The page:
Two astronomers discovered Eros independently on the same day, August 13, 1898–Gustav Witt in Berlin, Germany and Auguste H.P. Charlois in Nice, France. It was the first near-Earth asteroid ever discovered.

Image of the asteroid Erros, which looks like an oblong shape with a crater near the center
This image of Eros was created from four images taken by NEAR on February 14, 2000, immediately after taking orbit. The crater in the center is four miles wide. Source: NASA/JPL/JHUAPL.

NASA’s visit to Eros

Eros was also the first asteroid on which we have landed a spacecraft. Eros, named after the Greek god of love, was first orbited by a spacecraft, the NEAR spacecraft, on Valentine’s Day, February 14, 2000. After nearly a year orbiting and studying Eros, the NEAR spacecraft landed on Eros on February 12, 2001.

Astronomers have also used Eros to determine the distance between the sun and the Earth and to determine the combined mass of Earth and the Moon.

See a NASA’s 3-D rendering of Eros that you can move and manipulate on your own screen.

Ender’s Game

Eros also entered the annals of Science Fiction in the novel Ender’s Game, which won both the Hugo and Nebula awards.

Cover of Ender's Game by Orson Scott Card

In Ender’s Game, the hero Ender Wiggin travels to the asteroid Eros, which has been turned into I.F. Command, a military base and training center, to finish his military training.

“The tug reached Eros before they could see it. The captain showed them the visual scan, then superimposed the heat scan on the same screen. They were practically on top of it–only four thousand kilometers out–but Eros, only twenty-four kilometers long, was invisible if it didn’t shine with reflected sunlight.”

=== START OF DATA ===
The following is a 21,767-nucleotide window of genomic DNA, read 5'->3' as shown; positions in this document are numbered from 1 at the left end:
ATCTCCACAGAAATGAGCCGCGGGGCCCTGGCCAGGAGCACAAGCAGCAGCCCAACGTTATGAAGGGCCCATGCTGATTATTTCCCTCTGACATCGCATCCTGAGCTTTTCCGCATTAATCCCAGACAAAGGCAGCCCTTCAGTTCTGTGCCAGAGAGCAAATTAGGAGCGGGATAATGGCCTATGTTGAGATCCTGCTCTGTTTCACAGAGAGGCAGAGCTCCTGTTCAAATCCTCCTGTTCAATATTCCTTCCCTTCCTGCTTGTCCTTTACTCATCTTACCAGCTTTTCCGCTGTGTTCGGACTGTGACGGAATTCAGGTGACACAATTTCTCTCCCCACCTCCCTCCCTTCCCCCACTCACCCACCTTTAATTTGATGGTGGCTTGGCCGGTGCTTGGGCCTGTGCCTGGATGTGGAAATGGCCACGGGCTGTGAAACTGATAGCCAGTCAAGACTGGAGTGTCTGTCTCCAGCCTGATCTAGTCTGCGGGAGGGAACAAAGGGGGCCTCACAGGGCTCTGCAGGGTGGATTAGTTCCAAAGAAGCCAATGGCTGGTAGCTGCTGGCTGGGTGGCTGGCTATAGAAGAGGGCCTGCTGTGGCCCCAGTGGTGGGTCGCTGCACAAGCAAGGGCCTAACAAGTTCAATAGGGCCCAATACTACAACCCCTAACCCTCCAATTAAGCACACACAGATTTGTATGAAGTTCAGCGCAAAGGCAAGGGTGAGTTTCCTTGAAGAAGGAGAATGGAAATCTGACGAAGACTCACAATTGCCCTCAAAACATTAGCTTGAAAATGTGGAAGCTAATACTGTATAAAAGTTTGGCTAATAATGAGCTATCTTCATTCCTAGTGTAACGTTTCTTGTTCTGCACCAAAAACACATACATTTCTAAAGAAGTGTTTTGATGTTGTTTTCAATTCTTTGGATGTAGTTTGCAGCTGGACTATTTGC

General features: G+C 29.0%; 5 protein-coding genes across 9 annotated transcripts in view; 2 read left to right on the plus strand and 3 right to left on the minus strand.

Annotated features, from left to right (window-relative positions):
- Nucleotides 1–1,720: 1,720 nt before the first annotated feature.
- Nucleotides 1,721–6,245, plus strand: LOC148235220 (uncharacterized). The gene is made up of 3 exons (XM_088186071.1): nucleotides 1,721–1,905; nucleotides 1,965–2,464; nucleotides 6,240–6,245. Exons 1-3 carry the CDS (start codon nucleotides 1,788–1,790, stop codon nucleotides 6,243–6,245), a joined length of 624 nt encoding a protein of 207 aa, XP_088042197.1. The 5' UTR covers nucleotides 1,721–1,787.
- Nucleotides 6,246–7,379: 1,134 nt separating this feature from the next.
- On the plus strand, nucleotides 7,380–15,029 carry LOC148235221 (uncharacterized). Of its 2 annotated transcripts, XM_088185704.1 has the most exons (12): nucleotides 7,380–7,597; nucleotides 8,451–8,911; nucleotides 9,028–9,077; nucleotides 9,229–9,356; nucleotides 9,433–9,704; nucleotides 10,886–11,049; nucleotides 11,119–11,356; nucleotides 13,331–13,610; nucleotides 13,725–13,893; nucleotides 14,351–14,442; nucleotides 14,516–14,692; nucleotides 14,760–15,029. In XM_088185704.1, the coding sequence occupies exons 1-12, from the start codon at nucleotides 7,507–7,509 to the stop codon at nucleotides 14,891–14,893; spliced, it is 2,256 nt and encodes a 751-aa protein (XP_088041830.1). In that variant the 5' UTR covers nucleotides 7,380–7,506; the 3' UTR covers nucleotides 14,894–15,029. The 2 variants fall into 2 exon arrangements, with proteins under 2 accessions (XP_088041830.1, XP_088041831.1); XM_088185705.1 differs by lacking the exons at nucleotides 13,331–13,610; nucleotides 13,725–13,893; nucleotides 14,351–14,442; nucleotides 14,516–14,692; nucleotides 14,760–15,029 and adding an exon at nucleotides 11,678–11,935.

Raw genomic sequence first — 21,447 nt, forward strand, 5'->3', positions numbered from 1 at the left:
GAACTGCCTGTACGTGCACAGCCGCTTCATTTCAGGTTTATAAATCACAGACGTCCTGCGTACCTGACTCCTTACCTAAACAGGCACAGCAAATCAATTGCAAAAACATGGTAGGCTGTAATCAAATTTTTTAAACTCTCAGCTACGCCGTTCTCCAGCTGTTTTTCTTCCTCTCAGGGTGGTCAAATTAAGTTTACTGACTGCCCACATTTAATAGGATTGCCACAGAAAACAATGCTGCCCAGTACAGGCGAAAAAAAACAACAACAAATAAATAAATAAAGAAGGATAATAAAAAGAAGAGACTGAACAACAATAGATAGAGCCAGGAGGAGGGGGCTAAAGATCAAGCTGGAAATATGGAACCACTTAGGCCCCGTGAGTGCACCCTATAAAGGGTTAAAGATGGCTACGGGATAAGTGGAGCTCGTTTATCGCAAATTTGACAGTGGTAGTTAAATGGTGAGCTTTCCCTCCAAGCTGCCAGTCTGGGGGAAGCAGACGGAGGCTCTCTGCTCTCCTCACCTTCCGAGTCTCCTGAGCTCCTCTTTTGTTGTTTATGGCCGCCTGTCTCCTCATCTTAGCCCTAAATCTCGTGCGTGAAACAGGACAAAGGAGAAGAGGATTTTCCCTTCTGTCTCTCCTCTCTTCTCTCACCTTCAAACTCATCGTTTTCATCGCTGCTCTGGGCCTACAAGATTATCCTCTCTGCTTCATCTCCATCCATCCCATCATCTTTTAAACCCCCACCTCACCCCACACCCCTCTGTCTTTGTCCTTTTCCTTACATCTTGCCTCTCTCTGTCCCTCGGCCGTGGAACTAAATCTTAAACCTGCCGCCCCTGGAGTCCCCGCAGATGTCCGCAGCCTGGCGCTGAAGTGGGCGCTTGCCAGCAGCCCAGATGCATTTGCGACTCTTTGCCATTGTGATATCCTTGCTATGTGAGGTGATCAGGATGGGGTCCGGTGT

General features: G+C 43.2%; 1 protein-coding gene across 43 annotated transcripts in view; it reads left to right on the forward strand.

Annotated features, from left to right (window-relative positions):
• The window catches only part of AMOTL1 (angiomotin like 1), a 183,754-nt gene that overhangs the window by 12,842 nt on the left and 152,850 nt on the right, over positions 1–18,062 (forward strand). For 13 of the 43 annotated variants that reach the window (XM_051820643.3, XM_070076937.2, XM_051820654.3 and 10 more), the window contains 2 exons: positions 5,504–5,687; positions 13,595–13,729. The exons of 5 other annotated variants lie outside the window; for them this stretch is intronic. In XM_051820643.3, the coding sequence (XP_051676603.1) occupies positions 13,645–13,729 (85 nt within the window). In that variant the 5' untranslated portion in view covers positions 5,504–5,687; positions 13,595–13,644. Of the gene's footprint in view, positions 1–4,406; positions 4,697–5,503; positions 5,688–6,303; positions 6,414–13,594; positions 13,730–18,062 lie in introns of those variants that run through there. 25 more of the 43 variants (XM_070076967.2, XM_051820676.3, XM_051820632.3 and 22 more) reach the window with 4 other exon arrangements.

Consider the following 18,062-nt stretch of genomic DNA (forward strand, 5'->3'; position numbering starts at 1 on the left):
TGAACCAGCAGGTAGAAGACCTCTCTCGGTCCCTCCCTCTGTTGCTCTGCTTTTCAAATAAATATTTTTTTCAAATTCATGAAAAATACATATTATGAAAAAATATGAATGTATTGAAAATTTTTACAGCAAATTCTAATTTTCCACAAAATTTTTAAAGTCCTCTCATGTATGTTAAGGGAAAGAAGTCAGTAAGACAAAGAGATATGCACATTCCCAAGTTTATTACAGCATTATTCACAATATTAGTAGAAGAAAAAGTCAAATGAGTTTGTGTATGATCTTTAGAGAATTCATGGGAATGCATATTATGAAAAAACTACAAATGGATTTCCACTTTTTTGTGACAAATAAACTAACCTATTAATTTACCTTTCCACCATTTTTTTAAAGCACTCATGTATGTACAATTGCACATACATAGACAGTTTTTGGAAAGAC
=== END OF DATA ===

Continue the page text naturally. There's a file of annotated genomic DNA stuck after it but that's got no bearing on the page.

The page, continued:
“The captain docked the ship on one of the three landing platforms that circled Eros. It could not land directly because Eros had enhanced gravity, and the tug, designed for towing cargoes, could never escape the gravity well.”

. . . .

“Ender hated Eros from the moment he shuttled down from the tug. He had been uncomfortable enough on Earth, where floors were flat; Eros was hopeless. It was a roughly spindle-shaped rock only six and a half kilometers thick at its narrowest point. Since the surface of the planetoid was entirely devoted to absorbing sunlight and converting it to energy, everyone lived in the smooth-walled rooms linked by tunnels that laced the interior of the asteroid. The closed-in space was no problem for Ender–what bothered him was that all the tunnel floors noticeably sloped downward. From the start, Ender was plagued by vertigo as he walked through the tunnels, especially the ones that girdled Eros’s narrow circumference. It did not help that gravity was only half of Earth-normal–the illusion of being on the verge of falling was almost complete.

[E]veryone lived in the smooth-walled rooms linked by tunnels that laced the interior of the asteroid.

Ender’s Game

“There was also something disturbing about the proportions of the rooms–the ceilings were too low for the width, the tunnels too narrow. It was not a comfortable place.”

By the end of Ender’s Game, we learn the secret of the unusual construction of the base inside Eros. But I won’t spoil author Orson Scott Card’s surprise. So read Ender’s Game and find out for yourself.

Design your own asteroid!

Image: Artist's concept of an asteroid.
Artist’s concept of an asteroid. Source: NASA.

As we’ve seen, asteroids can be any shape you want. What shape would you make your asteroid? Would you create a military base or a shopping mall inside it? Or would you make a theme park or a factory on the outside?

Would you add your own gravity–like I.F. Command did in Ender’s Game? Or would you let visitors enjoy the fun of zero-grav?

What would you name your asteroid?

Please post your comments below.

Be stellar!

Matthew Cross